The Seven Years’ War


The Seven Years’ War is arguably considered the first global war. War was fought on three continents, North America, Europe, and Asia between the major world powers, Britain and her allies, and France with her allies. The Belligerent nations were Britain, Prussia, Portugal and Hanover on one side, and France, Austria, Russia, Sweden, and Spain on the other. The war may not have happened if it weren’t for the Battle of Jumonville Glen. The battle was named for the French Captain who died in battle, Joseph Coulon de Villiers de Jumonville. During the mid-eighteenth century, Britain and France both claimed a region known as Ohio Country. George Washington was sent on a mission to tell the French that Ohio Country belonged to the British and to go back to New France, as well as to check the progress on a new British fort named Necessity.

The French Captain, Jumonville, also was on a similar mission telling the British that the Ohio Country was French land and that the British should leave. Washington brought his friend, Tanacharison, the chief of an Indian Tribe, along with him. On their way to Fort Necessity, Tanacharison’s men spotted some Frenchmen at camp. Washington didn’t know their reasons for being in the Ohio Country, so Washington decided not to take any chances and ambush the French. The skirmish lasted 15 minutes, and most the French were killed, but at least one escaped to tell the French of a British attack. Many argue this as the start of the Seven Years’ War instead of the declaration of war that was made two years later.

The following year, General Braddock recruited Washington to aid in a campaign to recapture Fort Necessity from the French who had captured it. The campaign was very frustrating for Braddock. The artillery traveled slowly, so Braddock sent an advanced guard that would reach the fort more quickly. Braddock’s soldiers and the French met at the Monongahela River and fought a bloody battle there. The French had Indian allies who had been trading firearms and beaver fur for many years, were a formidable force. The French and Indians were very experienced in guerilla-style fighting, while the British became disoriented and fired on each other. After three disastrous hours of fighting, Braddock received a fatal wound. Washington restored enough order to retreat. Less than one-third of the British escaped.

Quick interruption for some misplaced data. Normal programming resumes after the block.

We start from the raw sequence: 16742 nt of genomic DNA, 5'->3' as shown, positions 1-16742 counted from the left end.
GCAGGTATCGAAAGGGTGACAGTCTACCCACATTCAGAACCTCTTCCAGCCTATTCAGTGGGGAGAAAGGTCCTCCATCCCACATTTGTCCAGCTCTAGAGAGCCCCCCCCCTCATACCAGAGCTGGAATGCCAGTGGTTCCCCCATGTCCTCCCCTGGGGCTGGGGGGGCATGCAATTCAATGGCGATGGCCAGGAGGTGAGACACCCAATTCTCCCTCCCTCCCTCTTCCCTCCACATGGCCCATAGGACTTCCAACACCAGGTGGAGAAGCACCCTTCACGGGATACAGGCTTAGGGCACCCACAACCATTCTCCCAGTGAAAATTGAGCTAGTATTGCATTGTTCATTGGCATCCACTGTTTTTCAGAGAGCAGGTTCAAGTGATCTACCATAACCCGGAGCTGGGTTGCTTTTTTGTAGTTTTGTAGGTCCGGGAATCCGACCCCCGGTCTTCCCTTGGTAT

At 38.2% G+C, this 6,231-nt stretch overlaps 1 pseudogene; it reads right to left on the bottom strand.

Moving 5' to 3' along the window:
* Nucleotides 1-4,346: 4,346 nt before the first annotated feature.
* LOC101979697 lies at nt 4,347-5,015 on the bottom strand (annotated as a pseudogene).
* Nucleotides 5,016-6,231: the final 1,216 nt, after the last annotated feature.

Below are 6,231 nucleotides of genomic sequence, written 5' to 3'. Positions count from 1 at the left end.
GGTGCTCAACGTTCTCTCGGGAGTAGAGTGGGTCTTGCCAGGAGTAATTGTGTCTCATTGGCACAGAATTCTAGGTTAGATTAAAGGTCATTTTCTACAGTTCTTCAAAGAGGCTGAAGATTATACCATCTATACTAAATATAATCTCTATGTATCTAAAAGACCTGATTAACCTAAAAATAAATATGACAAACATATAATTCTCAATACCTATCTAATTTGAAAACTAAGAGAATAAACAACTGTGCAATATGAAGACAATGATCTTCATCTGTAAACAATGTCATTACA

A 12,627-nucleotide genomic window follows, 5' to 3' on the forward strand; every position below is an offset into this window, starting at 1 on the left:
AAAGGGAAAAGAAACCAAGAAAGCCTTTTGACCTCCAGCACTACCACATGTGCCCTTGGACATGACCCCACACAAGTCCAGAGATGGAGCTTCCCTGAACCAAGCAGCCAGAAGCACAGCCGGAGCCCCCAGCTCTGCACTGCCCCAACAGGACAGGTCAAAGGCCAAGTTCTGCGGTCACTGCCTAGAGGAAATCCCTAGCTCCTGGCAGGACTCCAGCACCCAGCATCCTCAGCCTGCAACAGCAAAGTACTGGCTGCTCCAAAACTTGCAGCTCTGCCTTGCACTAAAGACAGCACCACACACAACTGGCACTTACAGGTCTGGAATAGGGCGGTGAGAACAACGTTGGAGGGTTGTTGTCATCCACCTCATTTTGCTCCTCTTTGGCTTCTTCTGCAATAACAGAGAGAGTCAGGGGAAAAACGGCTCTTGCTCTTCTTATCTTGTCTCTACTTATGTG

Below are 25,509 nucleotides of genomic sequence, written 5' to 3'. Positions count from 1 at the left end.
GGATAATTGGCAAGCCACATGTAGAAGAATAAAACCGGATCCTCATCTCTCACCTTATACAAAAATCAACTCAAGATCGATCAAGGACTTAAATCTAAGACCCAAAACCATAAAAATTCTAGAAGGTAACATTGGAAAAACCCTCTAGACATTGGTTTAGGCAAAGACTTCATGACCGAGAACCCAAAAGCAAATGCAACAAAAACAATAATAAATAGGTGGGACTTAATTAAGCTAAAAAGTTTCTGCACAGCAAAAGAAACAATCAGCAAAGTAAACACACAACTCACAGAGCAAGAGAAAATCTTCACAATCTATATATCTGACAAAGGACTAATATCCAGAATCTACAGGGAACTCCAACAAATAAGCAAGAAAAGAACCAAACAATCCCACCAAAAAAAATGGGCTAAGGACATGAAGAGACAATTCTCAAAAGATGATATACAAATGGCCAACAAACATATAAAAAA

Britain had four long years of military disasters, one after the other, but in 1759, the British finally gained the upper hand and captured Forts Ticonderoga, Niagara, and Quebec in 1760, defeating the French in North America. The European theater of the war began with a French capture of Minorca, a British Military base in the Mediterranean. Prussia was a powerful ally of Britain. Frederick III of Prussia decided not to wait for his enemies to attack him, so he took the offensive and invaded Saxony, a small German state bordering what is now the Czech Republic. France, Austria, and the Russian Empire declared war on Prussia after the unprovoked invasion. Prussia was winning early on in the war, but in 1760, Frederick’s army shrunk majorly. The Miracle of the House of Brandenburg was Frederick’s saving grace. The Russians and Austrians feared they could not hold the Prussian capital of Berlin for long so both the forces retreated from Prussia. As if one miracle wasn’t enough, the Empress Elizabeth of Russia died and was succeeded by Peter III who made peace with Prussia due to his admiration of Prussia.

With Russia out of the war and France’s navy exhausted, British victory became imminent. In 1763, the Treaty of Paris was signed, returning all borders except Britain’s to Status Quo Ante Bellum, or the same as before the war. Britain gained New France in North America as well as control over what had been colonized in India and some islands in the Caribbean. France had lost the majority of her army and navy, crippling the colonial power for around fifty years.